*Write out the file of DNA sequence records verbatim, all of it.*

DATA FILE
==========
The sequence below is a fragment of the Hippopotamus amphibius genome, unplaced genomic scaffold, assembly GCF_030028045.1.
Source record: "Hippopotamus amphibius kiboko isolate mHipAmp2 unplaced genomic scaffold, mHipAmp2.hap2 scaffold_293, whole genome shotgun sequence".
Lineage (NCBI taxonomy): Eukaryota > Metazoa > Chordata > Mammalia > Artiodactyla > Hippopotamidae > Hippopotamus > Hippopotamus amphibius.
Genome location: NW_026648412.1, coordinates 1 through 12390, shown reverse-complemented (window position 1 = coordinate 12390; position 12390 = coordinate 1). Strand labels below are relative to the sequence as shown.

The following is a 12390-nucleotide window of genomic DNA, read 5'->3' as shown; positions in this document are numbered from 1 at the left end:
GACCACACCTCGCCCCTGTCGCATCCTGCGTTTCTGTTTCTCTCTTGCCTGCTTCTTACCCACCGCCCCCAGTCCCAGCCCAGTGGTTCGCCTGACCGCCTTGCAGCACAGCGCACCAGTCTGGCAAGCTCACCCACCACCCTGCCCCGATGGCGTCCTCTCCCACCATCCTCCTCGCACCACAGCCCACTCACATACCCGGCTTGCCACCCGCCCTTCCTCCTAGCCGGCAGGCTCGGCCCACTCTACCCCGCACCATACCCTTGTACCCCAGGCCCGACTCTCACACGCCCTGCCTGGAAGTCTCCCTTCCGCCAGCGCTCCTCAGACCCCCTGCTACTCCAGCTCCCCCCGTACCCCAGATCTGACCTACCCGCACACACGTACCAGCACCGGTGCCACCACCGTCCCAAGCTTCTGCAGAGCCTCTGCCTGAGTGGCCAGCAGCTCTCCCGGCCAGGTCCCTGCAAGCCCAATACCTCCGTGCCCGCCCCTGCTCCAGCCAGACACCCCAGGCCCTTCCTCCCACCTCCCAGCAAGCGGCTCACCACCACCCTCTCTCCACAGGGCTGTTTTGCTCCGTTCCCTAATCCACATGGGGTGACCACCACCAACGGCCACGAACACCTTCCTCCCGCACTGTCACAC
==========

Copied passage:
The sequence below is a fragment of the Hippopotamus amphibius genome, unplaced genomic scaffold, assembly GCF_030028045.1.
Source record: "Hippopotamus amphibius kiboko isolate mHipAmp2 unplaced genomic scaffold, mHipAmp2.hap2 scaffold_293, whole genome shotgun sequence".
Lineage (NCBI taxonomy): Eukaryota > Metazoa > Chordata > Mammalia > Artiodactyla > Hippopotamidae > Hippopotamus > Hippopotamus amphibius.
Genome location: NW_026648412.1, coordinates 1 through 12390, shown reverse-complemented (window position 1 = coordinate 12390; position 12390 = coordinate 1). Strand labels below are relative to the sequence as shown.

The following is a 12390-nucleotide window of genomic DNA, read 5'->3' as shown; positions in this document are numbered from 1 at the left end:
GACCACACCTCGCCCCTGTCGCATCCTGCGTTTCTGTTTCTCTCTTGCCTGCTTCTTACCCACCGCCCCCAGTCCCAGCCCAGTGGTTCGCCTGACCGCCTTGCAGCACAGCGCACCAGTCTGGCAAGCTCACCCACCACCCTGCCCCGATGGCGTCCTCTCCCACCATCCTCCTCGCACCACAGCCCACTCACATACCCGGCTTGCCACCCGCCCTTCCTCCTAGCCGGCAGGCTCGGCCCACTCTACCCCGCACCATACCCTTGTACCCCAGGCCCGACTCTCACACGCCCTGCCTGGAAGTCTCCCTTCCGCCAGCGCTCCTCAGACCCCCTGCTACTCCAGCTCCCCCCGTACCCCAGATCTGACCTACCCGCACACACGTACCAGCACCGGTGCCACCACCGTCCCAAGCTTCTGCAGAGCCTCTGCCTGAGTGGCCAGCAGCTCTCCCGGCCAGGTCCCTGCAAGCCCAATACCTCCGTGCCCGCCCCTGCTCCAGCCAGACACCCCAGGCCCTTCCTCCCACCTCCCAGCAAGCGGCTCACCACCACCCTCTCTCCACAGGGCTGTTTTGCTCCGTTCCCTAATCCACATGGGGTGACCACCACCAACGGCCACGAACACCTTCCTCCCGCACTGTCACAC